Sharp LC-46XL2E 46in LCD TV



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  • Review Price: £1199.00

Finding 100Hz processing on an LCD TV is generally a good thing. After all, it’s a premium feature designed to address LCD technology’s oft-reported problems with presenting motion in a picture without losing resolution, suffering smearing, or both.

However, all 100Hz systems aren’t equal. The processing required to double our usual PAL refresh rate from 50 to 100Hz is actually quite complex, and it’s a simple fact that some brands have developed better processing algorithms and apply more powerful processors than others.

Sadly Sharp provided an all-too-obvious display of just how badly 100Hz can go wrong with its debut 100Hz LCD TVs, the RD2E series. To be frank, the picture on these TVs was a mess. For instance, Sharp seemed to have seriously overcooked the 100Hz effect, smoothing motion out to such an extent that it actually started to look unrealistic and even, at times, quite nauseating.

There were also numerous glitches in the processing’s effects, not least a truly bizarre artefact that caused the appearance of no less than three simultaneously visible ‘ghost’ images of small, fast-moving objects like cricket balls. Yikes!

Not surprisingly we advised you to avoid these supposedly premium models like the plague and stick instead with Sharp’s cheaper XD1E models if you really had your heart set on an LCD TV with a Sharp logo on it.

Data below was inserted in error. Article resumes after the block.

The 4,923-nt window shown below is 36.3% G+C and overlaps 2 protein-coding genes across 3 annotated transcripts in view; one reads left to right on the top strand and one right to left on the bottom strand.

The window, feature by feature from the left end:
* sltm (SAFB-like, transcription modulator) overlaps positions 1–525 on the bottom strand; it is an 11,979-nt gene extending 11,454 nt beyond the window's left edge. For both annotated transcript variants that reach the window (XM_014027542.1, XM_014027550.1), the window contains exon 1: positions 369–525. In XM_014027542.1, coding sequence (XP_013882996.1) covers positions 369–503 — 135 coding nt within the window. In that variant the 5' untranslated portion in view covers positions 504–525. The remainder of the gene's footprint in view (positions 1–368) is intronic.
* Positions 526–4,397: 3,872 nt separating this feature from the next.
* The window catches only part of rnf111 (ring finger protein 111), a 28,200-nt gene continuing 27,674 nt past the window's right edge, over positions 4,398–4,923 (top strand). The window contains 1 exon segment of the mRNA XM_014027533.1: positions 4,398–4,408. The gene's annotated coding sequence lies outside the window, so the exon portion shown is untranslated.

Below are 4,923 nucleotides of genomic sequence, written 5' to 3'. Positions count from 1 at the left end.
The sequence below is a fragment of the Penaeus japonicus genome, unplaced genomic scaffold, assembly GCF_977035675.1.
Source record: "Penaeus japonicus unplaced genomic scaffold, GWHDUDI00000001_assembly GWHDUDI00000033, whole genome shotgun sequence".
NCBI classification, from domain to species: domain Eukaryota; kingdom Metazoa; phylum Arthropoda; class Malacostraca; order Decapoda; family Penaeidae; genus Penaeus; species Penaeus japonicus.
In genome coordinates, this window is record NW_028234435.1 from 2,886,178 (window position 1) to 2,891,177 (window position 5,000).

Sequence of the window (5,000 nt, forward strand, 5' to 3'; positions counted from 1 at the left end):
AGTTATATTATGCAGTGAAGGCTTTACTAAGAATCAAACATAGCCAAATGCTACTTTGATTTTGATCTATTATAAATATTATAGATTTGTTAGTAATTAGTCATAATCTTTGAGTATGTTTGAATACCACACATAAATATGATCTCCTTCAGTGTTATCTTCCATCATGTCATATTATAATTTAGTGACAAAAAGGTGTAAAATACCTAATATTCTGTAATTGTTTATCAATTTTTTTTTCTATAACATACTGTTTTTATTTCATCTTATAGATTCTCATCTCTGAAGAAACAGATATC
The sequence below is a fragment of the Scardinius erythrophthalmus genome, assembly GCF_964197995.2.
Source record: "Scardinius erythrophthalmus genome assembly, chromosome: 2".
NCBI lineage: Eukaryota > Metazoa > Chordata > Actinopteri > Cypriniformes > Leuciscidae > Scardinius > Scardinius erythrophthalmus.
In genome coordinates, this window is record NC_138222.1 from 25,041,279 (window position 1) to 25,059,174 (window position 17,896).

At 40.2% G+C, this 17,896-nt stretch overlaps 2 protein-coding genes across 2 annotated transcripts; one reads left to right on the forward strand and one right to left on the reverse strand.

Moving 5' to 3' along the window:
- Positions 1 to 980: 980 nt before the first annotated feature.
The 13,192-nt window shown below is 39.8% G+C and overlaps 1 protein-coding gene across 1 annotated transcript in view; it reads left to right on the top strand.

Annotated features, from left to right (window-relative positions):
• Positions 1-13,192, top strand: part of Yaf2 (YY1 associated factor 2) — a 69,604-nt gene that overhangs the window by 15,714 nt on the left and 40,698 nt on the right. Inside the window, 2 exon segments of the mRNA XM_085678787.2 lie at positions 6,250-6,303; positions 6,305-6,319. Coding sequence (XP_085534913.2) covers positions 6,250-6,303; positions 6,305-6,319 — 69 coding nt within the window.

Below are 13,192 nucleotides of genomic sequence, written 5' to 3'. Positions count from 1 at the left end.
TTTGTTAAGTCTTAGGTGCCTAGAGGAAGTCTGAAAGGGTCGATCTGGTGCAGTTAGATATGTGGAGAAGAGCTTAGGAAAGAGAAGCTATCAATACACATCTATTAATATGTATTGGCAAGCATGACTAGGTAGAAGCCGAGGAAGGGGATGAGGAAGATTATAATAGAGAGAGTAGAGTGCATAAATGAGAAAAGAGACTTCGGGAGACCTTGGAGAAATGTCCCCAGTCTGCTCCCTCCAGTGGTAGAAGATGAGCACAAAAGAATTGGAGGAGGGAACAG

And that lengthy introduction brings us finally – and with some trepidation – to the subject of today’s review: Sharp’s LC-46LX2E, complete with second-generation Sharp 100Hz engine. Will this new 46in TV prove that Sharp has learned from its previous mistakes, or will it be as much of a non-starter as its predecessors?

If we could judge it by its ‘cover’, the 46LX2E would be about as far from being a non-starter as it’s possible to get. For the application of a sultry, slightly raised smoked glass ‘cover’ over the already natty slim black bezel really does make it a sight for sore eyes.

It’s pleasingly well connected, too. Three HDMIs lead the charge, all built to the new Deep Color-compatible V1.3 specification, and all capable of receiving 1080p/24fps feeds from the majority of today’s Blu-ray players. But also of note are a component video input to complete the HD Ready requirements, a D-Sub PC port, an RS-232 port for wired control within a wider AV system, and a digital audio output.

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